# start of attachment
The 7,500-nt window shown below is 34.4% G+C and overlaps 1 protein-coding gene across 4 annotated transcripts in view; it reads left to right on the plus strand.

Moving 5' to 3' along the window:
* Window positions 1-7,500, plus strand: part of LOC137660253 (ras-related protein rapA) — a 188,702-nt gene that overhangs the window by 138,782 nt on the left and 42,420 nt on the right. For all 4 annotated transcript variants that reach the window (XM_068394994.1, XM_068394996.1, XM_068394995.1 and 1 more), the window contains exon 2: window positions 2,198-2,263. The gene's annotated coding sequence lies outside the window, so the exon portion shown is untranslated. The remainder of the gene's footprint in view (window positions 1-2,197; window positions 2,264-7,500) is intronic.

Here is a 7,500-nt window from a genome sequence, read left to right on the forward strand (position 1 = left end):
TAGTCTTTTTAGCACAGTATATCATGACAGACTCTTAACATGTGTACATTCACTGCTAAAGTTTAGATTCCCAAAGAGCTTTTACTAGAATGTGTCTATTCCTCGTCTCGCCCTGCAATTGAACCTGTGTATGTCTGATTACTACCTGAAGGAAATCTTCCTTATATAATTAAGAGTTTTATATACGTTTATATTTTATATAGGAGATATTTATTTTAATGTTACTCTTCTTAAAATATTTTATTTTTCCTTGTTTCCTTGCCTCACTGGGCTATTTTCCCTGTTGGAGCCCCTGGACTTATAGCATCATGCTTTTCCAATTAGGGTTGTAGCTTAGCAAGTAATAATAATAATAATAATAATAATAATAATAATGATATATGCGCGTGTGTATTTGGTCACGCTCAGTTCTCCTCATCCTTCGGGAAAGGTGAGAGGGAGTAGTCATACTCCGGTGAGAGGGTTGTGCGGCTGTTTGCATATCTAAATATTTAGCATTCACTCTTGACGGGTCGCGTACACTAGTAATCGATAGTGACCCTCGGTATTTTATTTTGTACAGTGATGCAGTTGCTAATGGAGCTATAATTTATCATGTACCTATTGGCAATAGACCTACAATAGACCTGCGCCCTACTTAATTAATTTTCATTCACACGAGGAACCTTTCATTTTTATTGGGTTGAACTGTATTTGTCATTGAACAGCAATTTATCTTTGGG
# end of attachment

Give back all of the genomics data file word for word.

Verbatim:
The 7,500-nt window shown below is 34.4% G+C and overlaps 1 protein-coding gene across 4 annotated transcripts in view; it reads left to right on the plus strand.

Moving 5' to 3' along the window:
* Window positions 1-7,500, plus strand: part of LOC137660253 (ras-related protein rapA) — a 188,702-nt gene that overhangs the window by 138,782 nt on the left and 42,420 nt on the right. For all 4 annotated transcript variants that reach the window (XM_068394994.1, XM_068394996.1, XM_068394995.1 and 1 more), the window contains exon 2: window positions 2,198-2,263. The gene's annotated coding sequence lies outside the window, so the exon portion shown is untranslated. The remainder of the gene's footprint in view (window positions 1-2,197; window positions 2,264-7,500) is intronic.

Here is a 7,500-nt window from a genome sequence, read left to right on the forward strand (position 1 = left end):
TAGTCTTTTTAGCACAGTATATCATGACAGACTCTTAACATGTGTACATTCACTGCTAAAGTTTAGATTCCCAAAGAGCTTTTACTAGAATGTGTCTATTCCTCGTCTCGCCCTGCAATTGAACCTGTGTATGTCTGATTACTACCTGAAGGAAATCTTCCTTATATAATTAAGAGTTTTATATACGTTTATATTTTATATAGGAGATATTTATTTTAATGTTACTCTTCTTAAAATATTTTATTTTTCCTTGTTTCCTTGCCTCACTGGGCTATTTTCCCTGTTGGAGCCCCTGGACTTATAGCATCATGCTTTTCCAATTAGGGTTGTAGCTTAGCAAGTAATAATAATAATAATAATAATAATAATAATAATGATATATGCGCGTGTGTATTTGGTCACGCTCAGTTCTCCTCATCCTTCGGGAAAGGTGAGAGGGAGTAGTCATACTCCGGTGAGAGGGTTGTGCGGCTGTTTGCATATCTAAATATTTAGCATTCACTCTTGACGGGTCGCGTACACTAGTAATCGATAGTGACCCTCGGTATTTTATTTTGTACAGTGATGCAGTTGCTAATGGAGCTATAATTTATCATGTACCTATTGGCAATAGACCTACAATAGACCTGCGCCCTACTTAATTAATTTTCATTCACACGAGGAACCTTTCATTTTTATTGGGTTGAACTGTATTTGTCATTGAACAGCAATTTATCTTTGGG